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Posted on in Income Taxes

San Antonio Bankruptcy LawyerWhat do you do (and not do) if you already owe 2018 or 2019 income taxes, or taxes from earlier years, and haven’t sent in the latest tax returns? What if you owe 2020 income taxes even though the IRS is not taxing $10,200 of unemployment income that year? That was our topic last week. The first $10,200 of unemployment is not being taxed because of last month’s American Rescue Plan Act. This week’s topic covers your options if you owe income taxes for prior tax years. Even if you don’t owe for 2020, or owe less, that may not help much if you were already behind.

If You HAVEN’T Submitted Recent Tax Returns

For tens of millions of Americans, the last year has been the most financially disruptive in their lifetimes. Many lives were turned upside down around a year ago. If that includes you it’s understandable that you had trouble preparing and sending in your 2019 income tax returns.

The IRS recognized this to some extent by extending its tax return deadline from April 15 to July 15, 2020. So did virtually all states with income taxes (which include 41 out of the 50 states). But if your financial challenges went beyond last July, you may still not have made that deadline. Indeed you may not have submitted them even now if you owe and cannot pay.  That may be especially true if you were already a year or more behind on taxes at that point.


Posted on in Uncategorized

Texas bankruptcy attorney, Texas chapter 7 lawyer, Texas chapter 13 attorney,Although much of the United States seems to have recovered from the Global Financial Crisis, thousands of Americans still declare bankruptcy every year. Although many are familiar with the general implications of bankruptcy, few first-time filers understand the intricate laws and how they relate to their particular case.

To shed some light on this complex legal field, here are four common chapter 7 bankruptcy FAQs:

What Makes Chapter 7 Unique?


Chapter 13 bankruptcy in TexasFor most people who file bankruptcy, the process is very unfamiliar. Many filers focus on the negative aspects of bankruptcy: its effects on credit, potential loss of assets, and others. What is important to understand, however, is that bankruptcy is not financial suicide; it is an opportunity to save your home, reduce monthly payments, and end harassment from creditors.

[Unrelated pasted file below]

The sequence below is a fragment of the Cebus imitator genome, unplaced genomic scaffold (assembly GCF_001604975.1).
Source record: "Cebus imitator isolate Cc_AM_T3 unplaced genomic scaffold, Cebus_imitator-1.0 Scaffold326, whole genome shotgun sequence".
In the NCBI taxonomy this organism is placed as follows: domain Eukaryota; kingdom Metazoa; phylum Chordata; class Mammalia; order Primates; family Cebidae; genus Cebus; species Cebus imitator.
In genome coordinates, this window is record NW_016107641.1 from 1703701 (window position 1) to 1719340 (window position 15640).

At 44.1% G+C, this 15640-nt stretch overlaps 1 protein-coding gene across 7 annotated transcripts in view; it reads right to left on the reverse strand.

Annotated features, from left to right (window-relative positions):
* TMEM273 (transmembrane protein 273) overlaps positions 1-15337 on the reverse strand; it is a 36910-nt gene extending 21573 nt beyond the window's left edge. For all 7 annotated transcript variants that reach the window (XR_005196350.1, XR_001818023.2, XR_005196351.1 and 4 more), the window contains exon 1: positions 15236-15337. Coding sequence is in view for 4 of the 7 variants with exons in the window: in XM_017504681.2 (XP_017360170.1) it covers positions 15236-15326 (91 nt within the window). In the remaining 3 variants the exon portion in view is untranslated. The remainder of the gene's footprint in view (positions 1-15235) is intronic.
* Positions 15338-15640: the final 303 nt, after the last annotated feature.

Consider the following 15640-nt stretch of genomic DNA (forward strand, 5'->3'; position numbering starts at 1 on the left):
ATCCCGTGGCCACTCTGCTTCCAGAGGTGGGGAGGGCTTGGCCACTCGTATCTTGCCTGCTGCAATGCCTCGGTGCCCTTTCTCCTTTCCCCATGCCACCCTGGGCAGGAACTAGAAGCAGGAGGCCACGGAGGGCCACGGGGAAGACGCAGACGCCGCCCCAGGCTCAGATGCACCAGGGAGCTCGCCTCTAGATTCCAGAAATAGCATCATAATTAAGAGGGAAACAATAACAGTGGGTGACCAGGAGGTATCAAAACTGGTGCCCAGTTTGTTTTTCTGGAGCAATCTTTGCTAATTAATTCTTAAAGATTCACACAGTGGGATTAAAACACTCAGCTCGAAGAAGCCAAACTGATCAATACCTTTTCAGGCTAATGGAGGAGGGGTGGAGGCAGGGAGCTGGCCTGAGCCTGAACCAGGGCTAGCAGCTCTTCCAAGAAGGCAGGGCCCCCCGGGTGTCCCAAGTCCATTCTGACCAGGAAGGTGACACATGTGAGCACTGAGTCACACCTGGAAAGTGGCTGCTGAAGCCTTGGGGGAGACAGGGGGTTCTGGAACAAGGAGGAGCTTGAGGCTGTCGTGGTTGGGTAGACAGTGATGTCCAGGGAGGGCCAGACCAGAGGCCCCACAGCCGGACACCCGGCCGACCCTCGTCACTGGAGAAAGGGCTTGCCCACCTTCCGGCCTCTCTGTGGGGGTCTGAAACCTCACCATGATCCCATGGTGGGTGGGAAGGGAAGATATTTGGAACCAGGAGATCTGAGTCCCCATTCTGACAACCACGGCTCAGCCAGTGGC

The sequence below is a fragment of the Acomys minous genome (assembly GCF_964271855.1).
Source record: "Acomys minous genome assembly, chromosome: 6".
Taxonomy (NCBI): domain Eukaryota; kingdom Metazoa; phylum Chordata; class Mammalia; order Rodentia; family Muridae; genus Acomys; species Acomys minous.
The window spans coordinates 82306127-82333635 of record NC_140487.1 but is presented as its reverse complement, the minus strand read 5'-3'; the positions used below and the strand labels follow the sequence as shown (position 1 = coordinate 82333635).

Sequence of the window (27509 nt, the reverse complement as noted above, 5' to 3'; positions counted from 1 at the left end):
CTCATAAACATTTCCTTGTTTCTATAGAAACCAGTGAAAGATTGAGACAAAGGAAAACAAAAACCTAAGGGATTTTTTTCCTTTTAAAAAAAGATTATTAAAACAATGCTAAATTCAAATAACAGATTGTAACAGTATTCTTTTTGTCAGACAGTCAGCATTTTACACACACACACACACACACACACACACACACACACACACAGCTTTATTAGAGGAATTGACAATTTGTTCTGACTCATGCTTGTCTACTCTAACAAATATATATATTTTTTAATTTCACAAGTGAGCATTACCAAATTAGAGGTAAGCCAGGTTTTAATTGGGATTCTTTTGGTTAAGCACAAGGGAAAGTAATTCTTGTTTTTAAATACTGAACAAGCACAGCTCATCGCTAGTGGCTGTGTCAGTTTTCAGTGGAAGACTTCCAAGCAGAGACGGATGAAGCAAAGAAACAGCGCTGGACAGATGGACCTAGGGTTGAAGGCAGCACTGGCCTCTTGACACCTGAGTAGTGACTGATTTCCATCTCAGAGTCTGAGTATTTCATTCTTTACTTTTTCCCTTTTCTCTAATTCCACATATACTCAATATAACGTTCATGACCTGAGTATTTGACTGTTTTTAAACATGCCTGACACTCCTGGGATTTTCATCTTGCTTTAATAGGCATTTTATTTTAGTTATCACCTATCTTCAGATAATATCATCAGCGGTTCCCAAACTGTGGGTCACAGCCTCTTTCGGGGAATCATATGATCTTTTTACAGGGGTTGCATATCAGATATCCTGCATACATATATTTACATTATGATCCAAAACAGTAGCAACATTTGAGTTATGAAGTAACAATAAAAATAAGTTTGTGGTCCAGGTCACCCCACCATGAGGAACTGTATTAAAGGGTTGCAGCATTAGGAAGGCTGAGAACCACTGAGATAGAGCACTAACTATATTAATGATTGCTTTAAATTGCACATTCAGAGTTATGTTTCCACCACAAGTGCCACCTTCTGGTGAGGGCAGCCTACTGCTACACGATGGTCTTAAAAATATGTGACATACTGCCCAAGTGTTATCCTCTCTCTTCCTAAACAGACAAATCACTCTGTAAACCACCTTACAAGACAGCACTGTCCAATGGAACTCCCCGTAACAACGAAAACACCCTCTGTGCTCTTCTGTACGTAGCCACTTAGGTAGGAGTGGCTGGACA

Unlike Chapter 7 bankruptcy, which involves the liquidation of assets to pay off debts, Chapter 13 involves the restructuring of debt. The debtor pays “priority debts” first. These include taxes, alimony, child support and any owed wages. After these, car loans and mortgages are usually next. These debts are scheduled into an approved payment plan that takes income and overall debt into account.

Unsecured debts, such as credit cards or medical bills, are often handled last. Depending on whether these can be paid in full, there may be restructuring options available.


tax lienIt is not uncommon for a person to find themselves behind on their income taxes, and many across Texas and the rest of the country suffer from this same problem. Everyone has seen the proverbial person walking through the door of his or her accountant's office with years worth of paperwork in hand. However, this only generally occurs when they receive notices from the Internal Revenue Service or simply have all of their money frozen.

In many cases, filing for bankruptcy can assist you in your financial predicament with the government. First, you should consult a Texas bankruptcy attorney to assess what is really going on and to find the best way to remedy the problem. In this way, it is critical to understand the key differences between a tax levy and a tax lien.

Consider the following deviations between a tax levy and a lien, and why one is more critical than the other to your short and long term financial health:


bankruptcy file preparation, bankruptcy in Texas, bankruptcy petition, Chapter 13 repayment plan, credit counseling course, file for bankruptcy, prepare for bankruptcy, San Antonio bankruptcy lawyer, Texas bankruptcy attorney, types of bankruptcyThe best way to prepare for bankruptcy filing is to work with an experienced attorney, as there are strict rules and guidelines for filing bankruptcy in Texas. And knowing what to expect in advance can make the process easier for you.

Failing to file for bankruptcy properly could result in your case being dismissed entirely, so it is worth your time to review filing requirements ahead of time. Bear in mind that you will need to complete a credit counseling course before you can file, so you might want to plan several months in advance.

The first part of your bankruptcy file is your petition. You will also need to submit schedules, a statement of your financial affairs, a debtor statement of intention, a statement of your current monthly income, and a list of up to 20 unsecured creditors. These documents all should be submitted with your bankruptcy petition. Additional documentation to be submitted includes a pro se questionnaire if representing yourself, proof of credit counseling completion, a creditor matrix verification, and a Chapter 13 repayment plan if applicable.


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